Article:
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Keeping the distance

/ 04:03 AM April 06, 2020

Two weeks ago, a group of curfew violators in Santa Cruz, Laguna, were pictured huddled in a large dog cage, where they had been placed by the barangay captain. The violators, who were allegedly drunk and who were walking home late at night despite the curfew, were released soon after. News quickly went viral. The municipal mayor issued a strongly worded warning, not just against the potential violation of human rights but also against the principles of social distancing that were disregarded—principles that are often forgotten in the implementation of quarantine.

In the list of arrests and detentions made since “lockdown,” punishments range from the puzzling to the outright violent. A village official in Naic, Cavite, has been criticized for putting a curfew violator, who was also a minor, inside a coffin as punishment. Quarantine violators in a barangay in Davao City were captured on video as they did exercises—a relatively benign but odd penalty. Then there were the reports of direct physical assault by police and local government officials against curfew or quarantine violators. Public outcry continues against these unjust arrests and unlawful actions, which disproportionately affect poor communities. The Commission on Human Rights has stressed repeatedly that arrests, if they must be made, must be conducted in adherence to human rights. From a science perspective, it must also be remembered that aggressive or poorly thought policing runs the risk of further spreading the contagion.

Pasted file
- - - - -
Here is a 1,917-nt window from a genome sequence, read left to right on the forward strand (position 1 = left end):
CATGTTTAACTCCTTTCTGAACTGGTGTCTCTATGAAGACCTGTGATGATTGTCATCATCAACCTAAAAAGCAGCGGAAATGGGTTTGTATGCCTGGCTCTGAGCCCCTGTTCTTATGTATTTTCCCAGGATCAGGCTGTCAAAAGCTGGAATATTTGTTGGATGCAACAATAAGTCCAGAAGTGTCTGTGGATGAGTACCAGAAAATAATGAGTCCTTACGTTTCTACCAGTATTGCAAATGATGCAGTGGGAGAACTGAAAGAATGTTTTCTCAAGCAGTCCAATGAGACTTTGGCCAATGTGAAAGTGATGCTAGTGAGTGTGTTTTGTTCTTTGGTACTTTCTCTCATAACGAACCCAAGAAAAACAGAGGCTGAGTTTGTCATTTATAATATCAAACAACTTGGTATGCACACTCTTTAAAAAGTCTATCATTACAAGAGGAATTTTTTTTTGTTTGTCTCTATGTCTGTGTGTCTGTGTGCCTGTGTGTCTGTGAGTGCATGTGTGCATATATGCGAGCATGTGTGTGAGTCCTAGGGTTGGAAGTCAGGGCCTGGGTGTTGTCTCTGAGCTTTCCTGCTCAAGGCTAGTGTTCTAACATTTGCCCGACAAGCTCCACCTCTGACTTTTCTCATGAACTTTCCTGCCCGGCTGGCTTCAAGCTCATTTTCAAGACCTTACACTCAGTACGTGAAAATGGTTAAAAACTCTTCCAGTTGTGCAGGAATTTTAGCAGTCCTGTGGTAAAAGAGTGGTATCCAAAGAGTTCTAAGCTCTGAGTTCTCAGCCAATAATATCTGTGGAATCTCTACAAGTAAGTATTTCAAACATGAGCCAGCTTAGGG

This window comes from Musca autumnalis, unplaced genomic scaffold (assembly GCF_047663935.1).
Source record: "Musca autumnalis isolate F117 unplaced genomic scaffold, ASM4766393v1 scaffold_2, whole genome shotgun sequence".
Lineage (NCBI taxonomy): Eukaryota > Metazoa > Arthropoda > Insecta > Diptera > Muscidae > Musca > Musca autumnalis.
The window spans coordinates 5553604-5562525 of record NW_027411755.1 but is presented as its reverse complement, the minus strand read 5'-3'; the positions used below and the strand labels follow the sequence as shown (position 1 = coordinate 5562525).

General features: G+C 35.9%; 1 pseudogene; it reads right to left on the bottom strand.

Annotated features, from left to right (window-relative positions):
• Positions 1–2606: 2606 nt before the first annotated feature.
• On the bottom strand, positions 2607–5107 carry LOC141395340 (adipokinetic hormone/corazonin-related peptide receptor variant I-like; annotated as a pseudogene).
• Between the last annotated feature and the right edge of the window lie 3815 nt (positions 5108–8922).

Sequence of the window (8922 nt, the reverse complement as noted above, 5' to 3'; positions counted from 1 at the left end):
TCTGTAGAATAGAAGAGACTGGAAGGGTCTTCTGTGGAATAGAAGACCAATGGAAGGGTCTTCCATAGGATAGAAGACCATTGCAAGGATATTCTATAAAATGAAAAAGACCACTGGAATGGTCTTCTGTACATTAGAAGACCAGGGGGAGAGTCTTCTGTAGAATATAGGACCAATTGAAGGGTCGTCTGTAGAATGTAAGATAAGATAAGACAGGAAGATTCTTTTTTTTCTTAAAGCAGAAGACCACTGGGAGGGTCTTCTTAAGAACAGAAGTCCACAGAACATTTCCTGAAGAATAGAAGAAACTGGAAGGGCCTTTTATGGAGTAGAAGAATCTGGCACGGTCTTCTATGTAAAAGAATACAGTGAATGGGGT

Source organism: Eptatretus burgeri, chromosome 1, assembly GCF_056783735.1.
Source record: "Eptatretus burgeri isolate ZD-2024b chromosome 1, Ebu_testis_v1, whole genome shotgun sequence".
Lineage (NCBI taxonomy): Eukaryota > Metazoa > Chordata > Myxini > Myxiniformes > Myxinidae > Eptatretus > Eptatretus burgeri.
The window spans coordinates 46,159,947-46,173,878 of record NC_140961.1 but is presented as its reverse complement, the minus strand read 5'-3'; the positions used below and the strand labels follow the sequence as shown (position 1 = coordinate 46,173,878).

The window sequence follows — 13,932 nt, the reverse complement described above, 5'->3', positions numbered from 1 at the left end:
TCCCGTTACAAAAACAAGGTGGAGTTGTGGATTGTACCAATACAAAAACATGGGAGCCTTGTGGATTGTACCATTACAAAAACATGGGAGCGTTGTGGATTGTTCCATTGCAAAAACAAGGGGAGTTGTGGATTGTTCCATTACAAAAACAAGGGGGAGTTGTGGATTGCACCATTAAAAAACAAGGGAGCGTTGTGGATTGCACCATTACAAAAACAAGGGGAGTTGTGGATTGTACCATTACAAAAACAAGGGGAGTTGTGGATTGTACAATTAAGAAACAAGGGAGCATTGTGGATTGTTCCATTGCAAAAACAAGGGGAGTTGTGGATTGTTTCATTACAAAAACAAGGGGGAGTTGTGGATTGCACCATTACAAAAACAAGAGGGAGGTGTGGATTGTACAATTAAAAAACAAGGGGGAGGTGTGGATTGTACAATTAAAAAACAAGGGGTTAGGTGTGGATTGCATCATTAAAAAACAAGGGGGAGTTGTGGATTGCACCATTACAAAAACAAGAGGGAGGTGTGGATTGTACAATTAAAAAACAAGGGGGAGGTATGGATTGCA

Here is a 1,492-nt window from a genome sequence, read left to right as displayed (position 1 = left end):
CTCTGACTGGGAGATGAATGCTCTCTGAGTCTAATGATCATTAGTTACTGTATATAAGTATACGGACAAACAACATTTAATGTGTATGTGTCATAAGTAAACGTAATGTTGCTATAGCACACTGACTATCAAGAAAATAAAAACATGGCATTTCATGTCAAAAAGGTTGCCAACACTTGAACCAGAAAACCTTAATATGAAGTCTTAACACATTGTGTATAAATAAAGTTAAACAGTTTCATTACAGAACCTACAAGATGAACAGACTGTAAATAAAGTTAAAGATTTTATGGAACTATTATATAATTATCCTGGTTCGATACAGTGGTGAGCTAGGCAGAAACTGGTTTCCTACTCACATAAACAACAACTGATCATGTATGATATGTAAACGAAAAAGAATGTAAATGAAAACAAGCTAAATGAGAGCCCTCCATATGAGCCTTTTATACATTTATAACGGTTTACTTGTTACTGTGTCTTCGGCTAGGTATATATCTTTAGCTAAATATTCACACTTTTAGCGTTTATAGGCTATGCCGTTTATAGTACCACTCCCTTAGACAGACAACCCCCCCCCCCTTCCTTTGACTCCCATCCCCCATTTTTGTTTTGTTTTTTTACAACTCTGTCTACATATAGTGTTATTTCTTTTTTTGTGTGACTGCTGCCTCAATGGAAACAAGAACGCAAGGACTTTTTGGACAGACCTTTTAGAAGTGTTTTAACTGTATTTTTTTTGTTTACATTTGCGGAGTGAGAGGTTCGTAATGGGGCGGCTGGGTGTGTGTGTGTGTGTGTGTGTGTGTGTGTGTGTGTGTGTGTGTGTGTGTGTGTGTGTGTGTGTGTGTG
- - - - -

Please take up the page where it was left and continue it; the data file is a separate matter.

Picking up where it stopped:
Some individuals, as they were arrested, were forced into vehicles along with other detainees. Individuals in detention are not provided with protective equipment that would befit periods of prolonged exposure, such as masks. Some areas have shown detainees sitting in wide-open spaces, with chairs some distance from one another, but few of these meet the one-meter minimum distance stipulated for public gatherings. These spaces might not be as small as the dog cage in Santa Cruz, Laguna, but these are still spaces where individuals run the risk of spreading and contracting the virus.

The observation of physical distance in itself is not an absolute protection against contracting infection. The novel coronavirus can be transmitted through great distances by coughing or sneezing, can remain viable on contaminated surfaces from hours to days, and can linger in droplets in the air. This has led health experts to reiterate that the prescribed distance of at least three feet (one meter) to six feet, depending on the source, is merely a reference point, and beyond which an individual is assured of absolute protection. This is the logic behind an enforced quarantine and individual isolation, and is the reason that any interaction outside the home should be limited only to the most essential. Any prolonged exposure by curfew and quarantine violators therefore defeats the purpose of the measures that it is supposed to implement, and alternatives must be found.


As the agents in charge of implementing quarantine, police and local officials continue to interact with the public, serving as frontliners along with health care professionals, sanitation workers, and others in basic services. There is a need to maintain a minimum of such interaction, for the protection of the public and of enforcers themselves. As of last week, it was reported that the New York police department had an infection rate of 3.8 percent or more than 1,400 individuals. We do not yet have the benefit of being able to test our entire police force, local officials, and military. An unknowingly infected police force has consequences for public safety, and depletion of law enforcers affects implementation of quarantine measures.

As human rights advocates continue to remind us, measures to implement quarantine need to be strict, but tempered with compassion and a clear vision of what constitutes human rights violations. Most importantly from a public health perspective, they also need to be scientifically sound and to adhere to the spirit of physical distancing, or else they defeat the very purpose they serve.

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